here we're using the well known fact that $\omega = -\frac{1}{2} + \frac{\sqrt{3}}{2} i$, and restriction of scalars turns us from a 2D $\mathbb{C}$-vector space into a 4D $\mathbb{R}$-vector space (where $i$ acts in the obvious way).

Now, importantly, this is not the representation $g \mapsto \begin{pmatrix} 0 & 1 \\ -1 & -1 \end{pmatrix}$ in $\mathsf{GL}_2(\mathbb{R})$! Instead, it's a representation $C_3 \to \mathsf{GL}_4(\mathbb{R})$.

Notice your proof tells us that this 4D vector space decomposes, as indeed it does! But you're trying to conclude that the 2D representation $g \mapsto \begin{pmatrix} 0 & 1 \\ -1 & -1 \end{pmatrix}$ in $\mathsf{GL}_2(\mathbb{R})$ decomposes. Of course, these are very different representations!

What is the relationship? And what goes wrong?

Given $V = \mathbb{R}^2$ with this $C_3$ representation, can freely turn it into a $\mathbb{C}$ representation by taking the complexification $V \otimes \mathbb{C}$. But this new space will be a $2$D $\mathbb{C}$-space. In fact, it's exactly the 2D space that we know decomposes from earlier!

The difference is that, when we take the restriction of scalars of $V \otimes \mathbb{C}$, we don't get our old representation back! Again, we find the dimension doubled!

What's the tl;dr, then? If we start with a reducible $\mathbb{C}G$ representation, you're entirely correct that it gives us a reducible $\mathbb{R}G$ representation too -- in fact, your exact proof works.

However, if we're starting with an $\mathbb{R}G$ representation, it probably isn't a $\mathbb{C}G$ representation. We can make it a $\mathbb{C}G$ representation by tensoring with $\mathbb{C}$, but this changes the space (for instance, its dimension). So if $V \otimes \mathbb{C}$ is reducible, that doesn't necessarily tell us anything about reducibility of $V$!

As an aside, we can still ask when knowledge of $V \otimes \mathbb{C}$ can tell us things about $V$ itself. This turns out to be one of the motivating problems in "descent theory", and while this is difficult, it's fairly well understood.

I hope this helps ^_^


Let's apply your logic to the example, since clearly something must go wrong.

Here $F = \mathbb{R}$, $E = \mathbb{C}$, $X: C_3 \rightarrow GL_2(\mathbb{R})$ given by $g \mapsto X(g) = \begin{pmatrix} 0 & 1 \\ -1 & -1 \end{pmatrix}$.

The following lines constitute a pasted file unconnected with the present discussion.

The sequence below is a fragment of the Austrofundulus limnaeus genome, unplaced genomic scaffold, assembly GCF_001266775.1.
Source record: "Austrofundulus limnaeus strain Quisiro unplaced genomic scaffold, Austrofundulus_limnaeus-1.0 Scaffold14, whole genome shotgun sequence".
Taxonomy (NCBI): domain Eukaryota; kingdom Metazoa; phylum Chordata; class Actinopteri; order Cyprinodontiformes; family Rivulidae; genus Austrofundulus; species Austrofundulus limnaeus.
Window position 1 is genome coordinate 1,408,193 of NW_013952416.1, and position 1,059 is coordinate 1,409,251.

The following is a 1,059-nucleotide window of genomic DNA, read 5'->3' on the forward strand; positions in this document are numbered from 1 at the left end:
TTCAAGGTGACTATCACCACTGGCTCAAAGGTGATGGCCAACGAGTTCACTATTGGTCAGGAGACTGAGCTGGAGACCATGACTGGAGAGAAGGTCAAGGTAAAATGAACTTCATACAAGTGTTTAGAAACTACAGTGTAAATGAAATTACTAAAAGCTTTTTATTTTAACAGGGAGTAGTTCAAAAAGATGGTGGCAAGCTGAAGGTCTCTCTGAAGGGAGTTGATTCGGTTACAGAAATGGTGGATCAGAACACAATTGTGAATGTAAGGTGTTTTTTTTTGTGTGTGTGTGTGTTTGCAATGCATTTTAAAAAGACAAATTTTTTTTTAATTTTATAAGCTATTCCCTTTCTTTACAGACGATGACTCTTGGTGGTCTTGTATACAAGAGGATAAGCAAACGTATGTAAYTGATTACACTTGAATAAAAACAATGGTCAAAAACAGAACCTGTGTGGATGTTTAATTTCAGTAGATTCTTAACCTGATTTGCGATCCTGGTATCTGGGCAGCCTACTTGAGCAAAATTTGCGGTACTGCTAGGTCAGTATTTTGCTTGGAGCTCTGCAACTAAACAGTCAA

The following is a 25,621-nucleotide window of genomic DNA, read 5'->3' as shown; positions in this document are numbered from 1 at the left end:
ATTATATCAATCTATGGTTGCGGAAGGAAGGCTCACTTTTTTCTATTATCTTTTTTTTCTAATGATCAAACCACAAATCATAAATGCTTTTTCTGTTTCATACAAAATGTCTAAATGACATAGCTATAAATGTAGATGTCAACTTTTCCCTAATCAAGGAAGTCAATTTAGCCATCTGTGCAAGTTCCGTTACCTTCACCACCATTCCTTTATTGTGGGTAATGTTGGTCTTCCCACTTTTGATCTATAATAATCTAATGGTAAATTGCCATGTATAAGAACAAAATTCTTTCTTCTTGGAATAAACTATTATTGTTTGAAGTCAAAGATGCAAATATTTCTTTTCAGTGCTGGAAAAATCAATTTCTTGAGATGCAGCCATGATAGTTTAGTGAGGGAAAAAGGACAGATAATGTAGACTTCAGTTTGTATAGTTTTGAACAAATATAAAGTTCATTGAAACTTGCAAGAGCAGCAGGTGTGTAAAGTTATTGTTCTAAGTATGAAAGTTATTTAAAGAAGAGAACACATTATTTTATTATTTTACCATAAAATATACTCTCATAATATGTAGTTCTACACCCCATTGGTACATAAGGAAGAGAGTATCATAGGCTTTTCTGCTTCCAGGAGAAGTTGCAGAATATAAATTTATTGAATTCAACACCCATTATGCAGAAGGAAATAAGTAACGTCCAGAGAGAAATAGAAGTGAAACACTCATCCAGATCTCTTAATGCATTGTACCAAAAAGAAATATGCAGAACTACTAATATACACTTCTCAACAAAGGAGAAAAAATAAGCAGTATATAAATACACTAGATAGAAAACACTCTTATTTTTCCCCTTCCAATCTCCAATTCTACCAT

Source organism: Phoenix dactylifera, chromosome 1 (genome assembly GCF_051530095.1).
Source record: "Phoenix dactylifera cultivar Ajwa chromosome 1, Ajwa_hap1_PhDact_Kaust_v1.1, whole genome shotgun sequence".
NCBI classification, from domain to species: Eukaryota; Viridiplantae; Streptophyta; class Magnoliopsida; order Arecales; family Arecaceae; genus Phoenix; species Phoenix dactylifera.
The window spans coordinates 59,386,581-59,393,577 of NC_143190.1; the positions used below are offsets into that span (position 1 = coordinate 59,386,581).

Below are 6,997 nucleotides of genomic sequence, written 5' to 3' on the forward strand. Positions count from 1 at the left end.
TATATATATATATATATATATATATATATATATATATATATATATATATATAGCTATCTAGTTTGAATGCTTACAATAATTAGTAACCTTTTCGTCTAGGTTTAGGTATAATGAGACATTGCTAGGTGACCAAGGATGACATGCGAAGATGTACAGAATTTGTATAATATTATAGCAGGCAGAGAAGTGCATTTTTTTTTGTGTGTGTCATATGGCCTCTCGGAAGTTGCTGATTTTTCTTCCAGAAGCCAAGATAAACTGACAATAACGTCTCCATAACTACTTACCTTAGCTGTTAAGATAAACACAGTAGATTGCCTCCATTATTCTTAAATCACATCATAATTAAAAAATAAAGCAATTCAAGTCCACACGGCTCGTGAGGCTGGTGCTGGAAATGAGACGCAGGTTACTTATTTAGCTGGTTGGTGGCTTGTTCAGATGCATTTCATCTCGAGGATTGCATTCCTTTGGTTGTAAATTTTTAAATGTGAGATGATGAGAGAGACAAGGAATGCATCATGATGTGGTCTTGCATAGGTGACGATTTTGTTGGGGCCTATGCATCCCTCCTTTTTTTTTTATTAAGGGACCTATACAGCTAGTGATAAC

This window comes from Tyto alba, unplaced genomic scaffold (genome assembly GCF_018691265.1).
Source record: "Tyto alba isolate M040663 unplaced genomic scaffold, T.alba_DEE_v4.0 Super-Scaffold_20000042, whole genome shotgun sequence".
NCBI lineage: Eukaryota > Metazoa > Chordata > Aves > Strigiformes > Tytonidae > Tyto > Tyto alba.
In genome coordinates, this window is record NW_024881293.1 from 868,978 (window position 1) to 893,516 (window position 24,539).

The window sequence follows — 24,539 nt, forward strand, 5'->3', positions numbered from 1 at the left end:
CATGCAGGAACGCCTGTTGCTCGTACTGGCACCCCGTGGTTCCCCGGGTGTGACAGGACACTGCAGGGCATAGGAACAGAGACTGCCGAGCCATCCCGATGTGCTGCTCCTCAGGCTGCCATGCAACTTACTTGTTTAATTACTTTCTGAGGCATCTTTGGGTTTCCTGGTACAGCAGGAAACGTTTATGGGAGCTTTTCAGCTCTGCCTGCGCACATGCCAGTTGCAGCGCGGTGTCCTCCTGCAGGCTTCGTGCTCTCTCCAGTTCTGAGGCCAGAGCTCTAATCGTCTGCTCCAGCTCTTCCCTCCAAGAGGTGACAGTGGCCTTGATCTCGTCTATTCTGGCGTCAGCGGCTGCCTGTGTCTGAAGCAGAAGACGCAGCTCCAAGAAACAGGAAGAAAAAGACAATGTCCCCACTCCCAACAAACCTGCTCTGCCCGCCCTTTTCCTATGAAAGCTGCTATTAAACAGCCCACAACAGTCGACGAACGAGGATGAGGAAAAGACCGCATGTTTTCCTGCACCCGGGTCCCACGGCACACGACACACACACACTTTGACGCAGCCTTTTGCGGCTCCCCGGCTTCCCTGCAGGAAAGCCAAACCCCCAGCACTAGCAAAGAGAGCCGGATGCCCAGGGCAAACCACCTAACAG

Then as a $\mathbb{C}-$representation $(X,V)$ decomposes into two one dimensional representations, and the generators of these one dimensional representations are the eigenvectors of $X(g)$, you can work these out to be $\begin{pmatrix} \omega \\ 1 \end{pmatrix}$ and $\begin{pmatrix} \omega^2 \\ 1 \end{pmatrix}$ where $\omega$ is a cube root of unity.

Thus as a $\mathbb{C}-$ representation $(X,V)$ decomposes into $\big \langle \begin{pmatrix} \omega \\ 1 \end{pmatrix} \big \rangle \,\oplus \, \big \langle \begin{pmatrix} \omega^2 \\ 1 \end{pmatrix} \big \rangle $ (this is your $U$ and $W$, if you like) .

However as an $\mathbb{R}-$representation you cannot take the span of these eigenvectors since $\omega \notin \mathbb{R}$, so you no longer have an eigenvector decomposition and so the representation doesn't decompose.


Take a matrix $2\times 2$ matrix of order $4$ $$M = \left( \begin{matrix} \cos \frac{\pi}{2} & - \sin \frac{\pi}{2} \\ \sin\frac{\pi}{2} & \cos \frac{\pi}{2}\end{matrix} \right)= \left( \begin{matrix} 0 & - 1 \\ 1 & 0\end{matrix} \right)$$

Consider the representation of $\mathbb{Z}/4 \mathbb{Z}$, $$\mathbb{Z}/4 \mathbb{Z} \ni k \mapsto M^k\in GL(2, \mathbb{R})$$

Now, since the matrix $M$ has no real eigenvalues, it cannot be brought to a lower triangular form over $\mathbb{R}$. This implies in particular that the above representation is irreducible over $\mathbb{R}$.

However, the matrix $M$ is diagonalizable over $\mathbb{C}$, so the above representation ( considered as a map to $GL(2, \mathbb{C})$ ) is a direct sum of two subrepresentations of dimension $1$, so reducible.